IBM has lagged behind its competitors for years in the area of cloud computing. When the ink dries on this deal, they’ll move from a virtual non-entity in the market to the world’s #1 hybrid cloud provider.
If you’re a Red Hat supporter, don’t worry that the company is going away. The company is to retain its independence. Rather than being rolled into the corporate structure of IBM, it will be run as a distinct entity and will continue to be led by Red Hat’s current CEO, Jim Whitehurst. Red Hat’s headquarters, facilities and their corporate culture will all remain intact.
Whitehurst himself had this to say about the announcement:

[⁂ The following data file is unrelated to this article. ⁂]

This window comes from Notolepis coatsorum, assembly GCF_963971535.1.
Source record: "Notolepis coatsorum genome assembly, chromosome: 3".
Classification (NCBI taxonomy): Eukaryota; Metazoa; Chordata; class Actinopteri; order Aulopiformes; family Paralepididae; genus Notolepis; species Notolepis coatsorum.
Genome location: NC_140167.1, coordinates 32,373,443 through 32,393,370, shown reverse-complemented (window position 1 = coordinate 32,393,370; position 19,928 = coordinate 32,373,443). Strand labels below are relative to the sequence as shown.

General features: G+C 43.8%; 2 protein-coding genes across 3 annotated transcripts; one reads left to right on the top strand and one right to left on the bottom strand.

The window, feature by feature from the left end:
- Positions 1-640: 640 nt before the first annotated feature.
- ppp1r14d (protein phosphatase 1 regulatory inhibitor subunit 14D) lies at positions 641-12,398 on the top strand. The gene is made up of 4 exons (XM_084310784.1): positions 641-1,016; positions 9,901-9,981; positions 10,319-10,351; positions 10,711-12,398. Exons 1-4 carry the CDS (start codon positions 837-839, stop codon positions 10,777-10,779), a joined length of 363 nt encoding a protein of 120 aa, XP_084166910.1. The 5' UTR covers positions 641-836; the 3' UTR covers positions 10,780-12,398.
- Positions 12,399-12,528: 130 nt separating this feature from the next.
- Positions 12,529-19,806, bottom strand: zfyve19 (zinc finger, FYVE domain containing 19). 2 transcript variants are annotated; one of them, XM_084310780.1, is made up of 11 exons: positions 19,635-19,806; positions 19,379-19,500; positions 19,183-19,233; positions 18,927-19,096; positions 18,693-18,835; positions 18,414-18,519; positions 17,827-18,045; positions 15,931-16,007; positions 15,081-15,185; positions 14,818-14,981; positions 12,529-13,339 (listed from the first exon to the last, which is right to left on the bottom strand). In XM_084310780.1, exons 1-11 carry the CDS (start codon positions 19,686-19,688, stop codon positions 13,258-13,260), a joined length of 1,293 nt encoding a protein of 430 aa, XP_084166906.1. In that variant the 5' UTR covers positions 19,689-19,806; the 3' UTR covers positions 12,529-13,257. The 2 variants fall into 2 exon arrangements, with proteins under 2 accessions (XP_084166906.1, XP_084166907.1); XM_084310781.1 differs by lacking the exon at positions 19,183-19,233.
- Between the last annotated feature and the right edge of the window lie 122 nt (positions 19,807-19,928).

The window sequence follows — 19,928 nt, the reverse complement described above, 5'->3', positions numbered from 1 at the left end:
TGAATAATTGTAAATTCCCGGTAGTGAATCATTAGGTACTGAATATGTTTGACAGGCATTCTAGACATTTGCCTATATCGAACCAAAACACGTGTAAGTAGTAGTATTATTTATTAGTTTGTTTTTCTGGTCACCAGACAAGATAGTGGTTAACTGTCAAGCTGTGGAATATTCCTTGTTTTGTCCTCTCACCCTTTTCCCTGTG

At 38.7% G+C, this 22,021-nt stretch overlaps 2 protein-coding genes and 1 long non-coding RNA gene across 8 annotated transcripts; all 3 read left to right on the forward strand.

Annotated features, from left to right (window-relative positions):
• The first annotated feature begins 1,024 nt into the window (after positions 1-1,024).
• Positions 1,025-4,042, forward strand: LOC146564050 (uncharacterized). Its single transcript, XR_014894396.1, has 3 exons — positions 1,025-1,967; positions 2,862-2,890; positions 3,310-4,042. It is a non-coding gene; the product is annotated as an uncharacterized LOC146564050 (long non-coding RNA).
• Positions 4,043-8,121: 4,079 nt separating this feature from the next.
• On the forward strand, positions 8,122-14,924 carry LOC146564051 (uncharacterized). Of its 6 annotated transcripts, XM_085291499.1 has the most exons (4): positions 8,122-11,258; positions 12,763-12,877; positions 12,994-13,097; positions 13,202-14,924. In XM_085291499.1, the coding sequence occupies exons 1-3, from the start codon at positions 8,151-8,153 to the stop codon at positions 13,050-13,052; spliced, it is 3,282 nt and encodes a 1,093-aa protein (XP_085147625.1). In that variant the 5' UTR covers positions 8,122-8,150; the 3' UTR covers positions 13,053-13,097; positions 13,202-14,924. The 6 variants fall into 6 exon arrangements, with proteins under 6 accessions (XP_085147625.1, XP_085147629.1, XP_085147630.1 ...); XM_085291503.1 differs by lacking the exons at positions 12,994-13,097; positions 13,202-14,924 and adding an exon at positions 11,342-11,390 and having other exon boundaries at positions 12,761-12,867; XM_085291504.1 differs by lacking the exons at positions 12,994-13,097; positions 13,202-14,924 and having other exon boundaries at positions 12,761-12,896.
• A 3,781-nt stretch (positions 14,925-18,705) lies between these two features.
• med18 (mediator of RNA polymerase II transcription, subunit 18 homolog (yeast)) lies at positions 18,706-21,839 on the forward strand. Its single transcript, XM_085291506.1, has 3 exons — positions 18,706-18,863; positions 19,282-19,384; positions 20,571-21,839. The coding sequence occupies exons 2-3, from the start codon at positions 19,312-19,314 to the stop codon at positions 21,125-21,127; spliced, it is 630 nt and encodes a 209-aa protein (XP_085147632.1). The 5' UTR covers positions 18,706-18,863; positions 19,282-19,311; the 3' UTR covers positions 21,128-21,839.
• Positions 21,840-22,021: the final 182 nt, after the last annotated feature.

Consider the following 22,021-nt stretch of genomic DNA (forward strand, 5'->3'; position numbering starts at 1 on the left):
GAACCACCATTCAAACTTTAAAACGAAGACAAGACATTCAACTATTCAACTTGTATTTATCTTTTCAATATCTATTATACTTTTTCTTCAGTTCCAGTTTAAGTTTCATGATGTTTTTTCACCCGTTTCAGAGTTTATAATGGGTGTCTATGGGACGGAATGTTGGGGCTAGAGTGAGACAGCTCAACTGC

“…Importantly, Red Hat is still Red Hat. When the transaction closes, as I noted above, we will be a distinct unit within IBM, and I will report directly to IBM CEO Ginni Rometty. Our unwavering commitment to open source innovation remains unchanged.
The independence IBM has committed to will allow Red Hat to continue building the broad ecosystem that enables customer choice and has been integral to open source’s success in the enterprise.”
At this point, most of the hurdles standing in the way of the acquisition have been cleared. All that remains is gaining Red Hat shareholder and regulatory approval, both of which are deemed likely. Assuming there are no unexpected wrinkles in the plan, the deal is expected to be finalized sometime during the second half of 2019.
IBM has long supported Linux and other open source initiatives, and this deal is unlikely to change that. That is one of the reasons the proposed deal is unlikely to meet much resistance from either Red Hat’s shareholders or governmental regulatory agencies.